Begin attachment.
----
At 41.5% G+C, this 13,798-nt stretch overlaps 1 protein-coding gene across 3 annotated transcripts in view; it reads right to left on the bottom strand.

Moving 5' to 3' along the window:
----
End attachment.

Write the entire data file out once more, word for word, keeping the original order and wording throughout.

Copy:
At 41.5% G+C, this 13,798-nt stretch overlaps 1 protein-coding gene across 3 annotated transcripts in view; it reads right to left on the bottom strand.

Moving 5' to 3' along the window: